The King of Colors
With the increasing trend for all things earthy and natural, chemical free dyeing has been making a resurgence in recent years, bringing with it not just some beautiful patina, but also a clearer conscience for both manufacturer and consumer. Of the many different ancient natural based dyes out there, Woad, a lesser known plant relative and weaker strain of Indigo, is playing an increasing role in that revival.
The Woad, or “Dyers’ Woad”, is a flowering plant that looks like a kind of cabbage and has been cultivated since ancient times, possibly as far back as 1000 B.C. The green leaves can be harvested six times in a year, but it is only the first year the leaves can be used for dying. The process is labour intense and it takes about 1000 kilos of leaves to make 1 kilo of dyestuff. When the pigment is extracted from the leaves you get a green liquid, as the liquid is gradually reduced into sludge it turns blue. Fermentation of these leaves can produce a fairly foul odor, probably because Woad has sulfur-containing chemicals in the leaves. During Queen Elizabeth the first’s reign, she decreed that no Woad processing would be allowed within five miles of her residences based on it’s invasive smell.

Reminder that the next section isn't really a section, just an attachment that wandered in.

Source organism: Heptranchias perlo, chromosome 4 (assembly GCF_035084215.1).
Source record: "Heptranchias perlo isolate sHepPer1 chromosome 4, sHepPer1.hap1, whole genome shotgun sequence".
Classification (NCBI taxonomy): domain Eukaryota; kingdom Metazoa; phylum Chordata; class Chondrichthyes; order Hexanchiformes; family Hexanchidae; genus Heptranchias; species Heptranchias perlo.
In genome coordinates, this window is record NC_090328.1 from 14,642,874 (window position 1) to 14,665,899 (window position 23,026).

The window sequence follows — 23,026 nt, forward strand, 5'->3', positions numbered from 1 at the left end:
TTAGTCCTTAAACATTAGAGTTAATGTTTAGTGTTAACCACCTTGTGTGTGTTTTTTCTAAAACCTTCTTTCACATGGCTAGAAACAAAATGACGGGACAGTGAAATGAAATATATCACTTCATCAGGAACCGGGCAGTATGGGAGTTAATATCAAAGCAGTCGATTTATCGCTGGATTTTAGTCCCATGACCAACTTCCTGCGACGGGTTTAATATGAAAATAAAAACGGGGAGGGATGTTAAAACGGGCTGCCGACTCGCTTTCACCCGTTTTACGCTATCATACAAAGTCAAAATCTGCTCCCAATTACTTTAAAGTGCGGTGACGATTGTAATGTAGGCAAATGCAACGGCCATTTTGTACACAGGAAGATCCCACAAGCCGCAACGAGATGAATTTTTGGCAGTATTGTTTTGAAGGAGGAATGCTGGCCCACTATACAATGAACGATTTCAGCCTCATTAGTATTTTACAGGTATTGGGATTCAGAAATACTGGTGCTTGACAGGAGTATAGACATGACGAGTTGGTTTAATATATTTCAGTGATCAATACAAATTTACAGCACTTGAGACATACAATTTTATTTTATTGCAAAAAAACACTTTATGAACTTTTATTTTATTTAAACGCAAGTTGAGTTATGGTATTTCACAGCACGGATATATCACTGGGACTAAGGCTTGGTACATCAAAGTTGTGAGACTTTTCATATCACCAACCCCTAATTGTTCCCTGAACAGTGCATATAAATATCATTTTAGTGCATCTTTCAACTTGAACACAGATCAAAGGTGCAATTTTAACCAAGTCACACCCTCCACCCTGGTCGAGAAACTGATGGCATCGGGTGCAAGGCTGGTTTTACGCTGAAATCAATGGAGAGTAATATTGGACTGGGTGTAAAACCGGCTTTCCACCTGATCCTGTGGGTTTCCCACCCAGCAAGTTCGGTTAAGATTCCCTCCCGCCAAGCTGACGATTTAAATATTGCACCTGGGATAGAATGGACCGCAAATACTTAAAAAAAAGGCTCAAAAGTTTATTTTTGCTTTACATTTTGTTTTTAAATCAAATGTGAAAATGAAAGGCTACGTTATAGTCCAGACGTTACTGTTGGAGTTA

The sludge is then dried to rock hard lumps of intense blue dyestuff, later made solvent in a mixture of soda and water. Garments initially lifted up from the dye bath will be yellow, but when the solution reacts with oxygen the color migrates to green, finally ending up blue as the process neutralizes. The length of time yarn, cloth or whole garments are left to soak in the dye baths to achieve complete saturation, depends on the thickness and absorption rate of the fabric. The resultant color left by the Woad, although not as dark as that achieved by Indigo dyeing, is a beautiful classic blue. It’s no surprise then that menswear is increasingly becoming a fan of all things Woad…